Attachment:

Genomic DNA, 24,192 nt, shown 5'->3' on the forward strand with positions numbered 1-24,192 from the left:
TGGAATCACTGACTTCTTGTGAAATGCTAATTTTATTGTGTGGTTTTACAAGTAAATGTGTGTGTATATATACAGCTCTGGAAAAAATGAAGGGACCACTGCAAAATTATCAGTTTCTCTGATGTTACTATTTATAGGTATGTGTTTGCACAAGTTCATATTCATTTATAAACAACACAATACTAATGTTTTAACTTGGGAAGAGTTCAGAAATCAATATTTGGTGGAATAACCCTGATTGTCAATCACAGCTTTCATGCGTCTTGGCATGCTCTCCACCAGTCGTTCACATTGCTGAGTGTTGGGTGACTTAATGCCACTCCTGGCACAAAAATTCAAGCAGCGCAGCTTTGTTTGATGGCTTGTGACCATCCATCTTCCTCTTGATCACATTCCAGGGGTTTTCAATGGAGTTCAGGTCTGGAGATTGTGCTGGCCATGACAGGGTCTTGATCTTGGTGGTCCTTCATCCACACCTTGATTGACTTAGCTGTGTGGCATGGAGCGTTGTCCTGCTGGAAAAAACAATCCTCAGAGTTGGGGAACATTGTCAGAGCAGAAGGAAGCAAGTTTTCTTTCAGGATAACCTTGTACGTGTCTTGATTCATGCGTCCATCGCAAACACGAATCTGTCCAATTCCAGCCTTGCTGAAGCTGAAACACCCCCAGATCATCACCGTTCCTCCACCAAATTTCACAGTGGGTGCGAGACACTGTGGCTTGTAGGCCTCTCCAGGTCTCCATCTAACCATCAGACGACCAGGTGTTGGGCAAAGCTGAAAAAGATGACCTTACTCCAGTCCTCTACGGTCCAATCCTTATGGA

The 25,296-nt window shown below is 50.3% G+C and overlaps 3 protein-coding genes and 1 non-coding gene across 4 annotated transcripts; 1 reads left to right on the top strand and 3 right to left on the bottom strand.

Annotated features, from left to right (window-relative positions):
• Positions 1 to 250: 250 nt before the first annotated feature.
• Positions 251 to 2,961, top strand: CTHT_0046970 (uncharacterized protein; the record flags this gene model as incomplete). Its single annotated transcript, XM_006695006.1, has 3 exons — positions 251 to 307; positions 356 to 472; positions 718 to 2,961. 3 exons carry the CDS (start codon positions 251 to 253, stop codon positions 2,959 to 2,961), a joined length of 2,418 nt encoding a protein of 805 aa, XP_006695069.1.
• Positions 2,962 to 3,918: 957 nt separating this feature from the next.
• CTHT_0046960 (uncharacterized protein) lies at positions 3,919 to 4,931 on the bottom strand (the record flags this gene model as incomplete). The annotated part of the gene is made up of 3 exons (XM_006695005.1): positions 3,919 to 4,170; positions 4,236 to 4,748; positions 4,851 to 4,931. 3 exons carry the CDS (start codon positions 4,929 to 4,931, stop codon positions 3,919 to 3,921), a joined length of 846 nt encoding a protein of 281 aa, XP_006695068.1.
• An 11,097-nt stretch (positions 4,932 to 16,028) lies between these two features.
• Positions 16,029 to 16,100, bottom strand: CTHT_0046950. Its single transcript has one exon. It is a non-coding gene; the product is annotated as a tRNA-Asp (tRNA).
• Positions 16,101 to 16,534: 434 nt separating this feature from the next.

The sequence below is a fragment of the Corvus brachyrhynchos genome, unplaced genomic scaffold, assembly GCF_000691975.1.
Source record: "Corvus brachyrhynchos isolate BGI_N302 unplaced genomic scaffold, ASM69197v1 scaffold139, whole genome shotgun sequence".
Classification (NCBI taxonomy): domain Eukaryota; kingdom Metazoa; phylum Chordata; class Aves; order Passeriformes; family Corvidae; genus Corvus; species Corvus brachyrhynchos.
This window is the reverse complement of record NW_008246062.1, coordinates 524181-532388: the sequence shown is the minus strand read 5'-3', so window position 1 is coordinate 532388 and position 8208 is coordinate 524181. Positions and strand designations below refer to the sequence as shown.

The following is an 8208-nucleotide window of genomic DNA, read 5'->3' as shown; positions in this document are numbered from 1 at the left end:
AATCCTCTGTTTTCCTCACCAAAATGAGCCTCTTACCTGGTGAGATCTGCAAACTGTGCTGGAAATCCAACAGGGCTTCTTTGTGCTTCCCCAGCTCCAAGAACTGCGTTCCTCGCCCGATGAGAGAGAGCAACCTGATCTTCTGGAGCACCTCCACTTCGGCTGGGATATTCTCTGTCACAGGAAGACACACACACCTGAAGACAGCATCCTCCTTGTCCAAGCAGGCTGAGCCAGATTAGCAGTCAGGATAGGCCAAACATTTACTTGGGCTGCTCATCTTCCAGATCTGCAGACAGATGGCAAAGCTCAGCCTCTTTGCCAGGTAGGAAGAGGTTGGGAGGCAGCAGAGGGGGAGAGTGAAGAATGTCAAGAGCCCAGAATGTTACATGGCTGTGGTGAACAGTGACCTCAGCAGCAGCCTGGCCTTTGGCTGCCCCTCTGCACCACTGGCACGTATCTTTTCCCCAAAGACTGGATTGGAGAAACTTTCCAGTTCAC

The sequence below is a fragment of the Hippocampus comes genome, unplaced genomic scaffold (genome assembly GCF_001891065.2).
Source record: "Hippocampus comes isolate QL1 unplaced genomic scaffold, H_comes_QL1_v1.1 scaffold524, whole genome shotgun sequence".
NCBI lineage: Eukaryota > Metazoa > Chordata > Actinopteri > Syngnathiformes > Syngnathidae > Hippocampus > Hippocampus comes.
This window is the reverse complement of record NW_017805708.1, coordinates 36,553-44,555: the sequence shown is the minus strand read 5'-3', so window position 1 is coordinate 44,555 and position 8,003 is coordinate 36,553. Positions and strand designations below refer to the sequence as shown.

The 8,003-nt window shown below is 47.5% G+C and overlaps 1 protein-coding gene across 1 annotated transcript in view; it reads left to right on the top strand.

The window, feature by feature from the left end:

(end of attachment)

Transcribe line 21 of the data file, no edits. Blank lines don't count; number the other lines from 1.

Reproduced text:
This window is the reverse complement of record NW_017805708.1, coordinates 36,553-44,555: the sequence shown is the minus strand read 5'-3', so window position 1 is coordinate 44,555 and position 8,003 is coordinate 36,553. Positions and strand designations below refer to the sequence as shown.